Antonio Nicolo Gasparo Jacobsen (November 2, 1850 – February 2, 1921) was a Danish-born American maritime artist known as the "Audubon of Steam Vessels".
Jacobsen was born in Copenhagen, Denmark where he attended the Royal Academy of Design before heading across the Atlantic Ocean. He arrived in the United States in August 1873. He settled in West Hoboken, New Jersey (now Union City, New Jersey), across the Hudson River from Manhattan and New York Harbor, its port filled with ships from America and around the world. Jacobsen got his start painting pictures of ships on safes, and as his reputation grew, he was asked to do portraits of ships by their owners, captains and crew members, with many of his works sold for five dollars.
Jacobsen painted more than 6,000 portraits of sail and steam vessels, making him "the most prolific of marine artists". Many of his commissions came from sea captains, and Jacobsen was chosen both for the accuracy of his work and his low fee.
Exhibitions of Jacobsen's work include a 1996 showing of 45 of his paintings at the National Museum of American History. In 1995, the Mariners' Museum in Newport News, Virginia held an exhibition that included 80 paintings by Jacobsen. In conjunction with the exhibition, the museum published a volume by Harold S. Sniffen, the museum's curator emeritus, whose biography titled Antonio Jacobsen's Painted Ships on Painted Oceans, includes some 100 color pictures of the artist's ship paintings.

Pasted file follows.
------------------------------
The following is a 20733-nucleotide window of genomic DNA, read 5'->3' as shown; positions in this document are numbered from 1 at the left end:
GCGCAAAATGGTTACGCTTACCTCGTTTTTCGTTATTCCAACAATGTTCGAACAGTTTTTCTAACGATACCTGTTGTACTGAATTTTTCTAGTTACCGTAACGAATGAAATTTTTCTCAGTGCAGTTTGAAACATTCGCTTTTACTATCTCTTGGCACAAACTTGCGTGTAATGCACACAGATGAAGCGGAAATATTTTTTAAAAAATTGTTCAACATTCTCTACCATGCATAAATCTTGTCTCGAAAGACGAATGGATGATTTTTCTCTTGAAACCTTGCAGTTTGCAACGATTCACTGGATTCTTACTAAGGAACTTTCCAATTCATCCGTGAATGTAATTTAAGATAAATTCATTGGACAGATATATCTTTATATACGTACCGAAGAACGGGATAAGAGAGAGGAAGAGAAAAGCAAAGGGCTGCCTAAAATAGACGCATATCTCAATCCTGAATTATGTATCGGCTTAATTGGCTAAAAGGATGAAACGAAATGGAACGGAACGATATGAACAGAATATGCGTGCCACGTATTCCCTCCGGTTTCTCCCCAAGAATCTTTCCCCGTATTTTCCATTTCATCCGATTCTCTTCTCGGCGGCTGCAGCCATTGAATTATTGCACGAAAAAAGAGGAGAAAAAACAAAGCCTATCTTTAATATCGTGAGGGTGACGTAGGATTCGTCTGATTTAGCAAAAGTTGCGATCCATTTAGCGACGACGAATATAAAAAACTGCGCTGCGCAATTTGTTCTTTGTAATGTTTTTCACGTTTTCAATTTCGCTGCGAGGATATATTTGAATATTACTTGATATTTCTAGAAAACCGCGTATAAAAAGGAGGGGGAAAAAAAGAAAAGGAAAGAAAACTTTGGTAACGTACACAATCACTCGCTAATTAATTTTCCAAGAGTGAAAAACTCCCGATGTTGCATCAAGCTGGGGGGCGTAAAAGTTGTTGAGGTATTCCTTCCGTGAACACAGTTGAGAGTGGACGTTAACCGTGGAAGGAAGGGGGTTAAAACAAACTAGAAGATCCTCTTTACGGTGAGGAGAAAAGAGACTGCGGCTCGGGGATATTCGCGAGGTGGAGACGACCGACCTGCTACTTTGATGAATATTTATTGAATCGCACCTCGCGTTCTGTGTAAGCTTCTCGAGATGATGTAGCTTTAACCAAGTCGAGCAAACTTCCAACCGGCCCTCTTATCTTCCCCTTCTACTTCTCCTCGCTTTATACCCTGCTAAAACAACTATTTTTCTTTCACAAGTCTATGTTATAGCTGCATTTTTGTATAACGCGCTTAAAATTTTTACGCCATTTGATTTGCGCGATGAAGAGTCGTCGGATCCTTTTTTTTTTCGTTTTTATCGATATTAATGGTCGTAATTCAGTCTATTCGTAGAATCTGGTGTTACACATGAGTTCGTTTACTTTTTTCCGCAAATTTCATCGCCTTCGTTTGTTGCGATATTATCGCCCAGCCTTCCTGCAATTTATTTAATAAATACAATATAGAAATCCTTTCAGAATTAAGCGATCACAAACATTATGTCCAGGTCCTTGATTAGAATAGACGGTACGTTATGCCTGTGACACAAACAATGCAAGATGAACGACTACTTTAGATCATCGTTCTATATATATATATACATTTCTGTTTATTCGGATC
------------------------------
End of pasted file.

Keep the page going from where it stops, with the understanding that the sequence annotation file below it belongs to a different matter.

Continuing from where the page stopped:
The public rooms of The Griswold Inn in Essex, Connecticut, the oldest continuously run tavern in the United States, features the largest privately held collection of Jacobsen's paintings. John McMullen, a naval architect and marine engineer (and former owner of the New Jersey Devils), had a collection that included 75 paintings by Jacobsen, the first two of which were found in the 1940s in the offices of the family ship repair business.
On February 19, 2006, Fetching The Mark, an unsigned painting of the racing yacht Dreadnought attributed to Jacobsen, was sold at auction for $281,000, more than triple the highest price previously paid for one of Jacobsen's works. The piece had been brought to an Antiques Road Show event in Tampa, Florida, and had originally been thought to be a work of Jacobsen's contemporary James E. Buttersworth, until further research led to a conclusion that it was by Jacobsen.
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